Obviously I didn’t cause the Las Vegas shooting, but I thought it was because of me.

And the things I heard: it was strange. It wasn’t just people outside talking to me, or talking about me, they were in my head too. Like, really lodged in there.

When you read this post silently to yourself, you have that mini-you voice. They were not that. They were similar as I didn’t hear them outside of my head, but they were differently pitched than my mini-me voice. They said random things (my favorite is “Put that burrito on reservation”), commented on things, and overwhelmed me when I sat in class. I dropped a lot of classes during this awakening period.

It never felt appropriate calling these voices because I knew it’d be dismissed and so when assessed I said I heard externally ones occasionally and they didn’t always say a lot, I didn’t know them well, and one just screamed.

Again, I didn’t fit in any box. I had periods of grandiosity, of depression, but also of consistent, unbreakable, delusions, regardless of my mood (sometimes). I’d seen things others didn’t. All I was missing to really put the dot on their fucking I’s were consistent, mind-numbing external voices.

So I read some papers. It was thought just a little over a decade ago that internal voices weren’t a thing, and then when they were, they were considered less severe than external ones.

And then I found this 2016 gem.

And felt oddly validated. Strangely validated. Horrifyingly validated.

Because now I fit in a box. And that feeling has plagued me ever since.

I don’t want to fit in one of those soggy, disgusting, abandoned closet boxes. But if I don’t, my struggles will be invalidated and dismissed.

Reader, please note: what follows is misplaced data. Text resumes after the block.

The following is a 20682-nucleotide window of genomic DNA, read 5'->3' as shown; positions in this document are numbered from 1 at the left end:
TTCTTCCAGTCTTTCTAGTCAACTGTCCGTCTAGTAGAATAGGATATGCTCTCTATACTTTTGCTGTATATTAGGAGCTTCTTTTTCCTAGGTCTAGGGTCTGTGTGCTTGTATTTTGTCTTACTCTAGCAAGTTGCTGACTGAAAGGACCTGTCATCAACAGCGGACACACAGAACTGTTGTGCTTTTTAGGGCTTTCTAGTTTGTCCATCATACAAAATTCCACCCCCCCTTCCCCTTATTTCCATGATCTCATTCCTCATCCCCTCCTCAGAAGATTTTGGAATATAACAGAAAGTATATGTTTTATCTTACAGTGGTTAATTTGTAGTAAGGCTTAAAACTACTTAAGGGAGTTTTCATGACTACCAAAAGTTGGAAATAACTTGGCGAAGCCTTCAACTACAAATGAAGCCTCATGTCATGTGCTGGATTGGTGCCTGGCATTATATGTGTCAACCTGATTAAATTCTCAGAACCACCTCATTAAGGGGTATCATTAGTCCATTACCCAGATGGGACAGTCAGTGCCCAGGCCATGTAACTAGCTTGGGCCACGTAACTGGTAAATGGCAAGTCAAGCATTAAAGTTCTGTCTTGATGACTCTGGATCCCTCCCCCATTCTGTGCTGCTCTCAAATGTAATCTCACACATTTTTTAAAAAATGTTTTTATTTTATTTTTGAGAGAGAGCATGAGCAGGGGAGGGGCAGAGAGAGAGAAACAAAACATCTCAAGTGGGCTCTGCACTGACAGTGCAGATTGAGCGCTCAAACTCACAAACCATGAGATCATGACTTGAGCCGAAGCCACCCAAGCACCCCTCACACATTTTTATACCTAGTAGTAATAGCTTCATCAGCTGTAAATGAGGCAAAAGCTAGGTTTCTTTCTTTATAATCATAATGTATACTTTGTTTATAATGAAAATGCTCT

So, I created my own box. Not a sick, diseased, ill box, but one which harbors a variety of human experiences and calls them just that. It’s not really a box at all, it’s just a flat piece of cardboard on the floor with no ceiling, no walls, and you can stretch your arms and breathe fresh air. There’s no duct tape or shipping labels or clumsy shoving of your limbs.

In the abstract of the above article, the researchers say they found those with internal voices to be more aware of where the voices come from. And that makes things easier, I think, because when I do hear things externally, I usually believe it’s someone in the building or outside of the building commenting on me or hating on me or whatever, and that’s a lot harder to work through.

Maybe it’s the awareness that dilutes the fear. It doesn’t dilute the stress.

And their internal nature doesn’t mean I believe they’re coming from me. So, do with that information what you will.

My point? We are human. Humans have experiences. Humans have varied experiences. And to call an experience, even a terrifying one, even a disrupting one, even a repetitive, life shattering one an illness like cancer is an illness, an illness like high blood pressure is an illness, is some kind of twisted medical logical fallacy.

You want mental health to be treated like physical health?

It already is.

One Comment on “Soggy Boxes and The Variation of Us

  1. Pingback: Hearing Voices: Internal versus External – The Philosophical Psychotic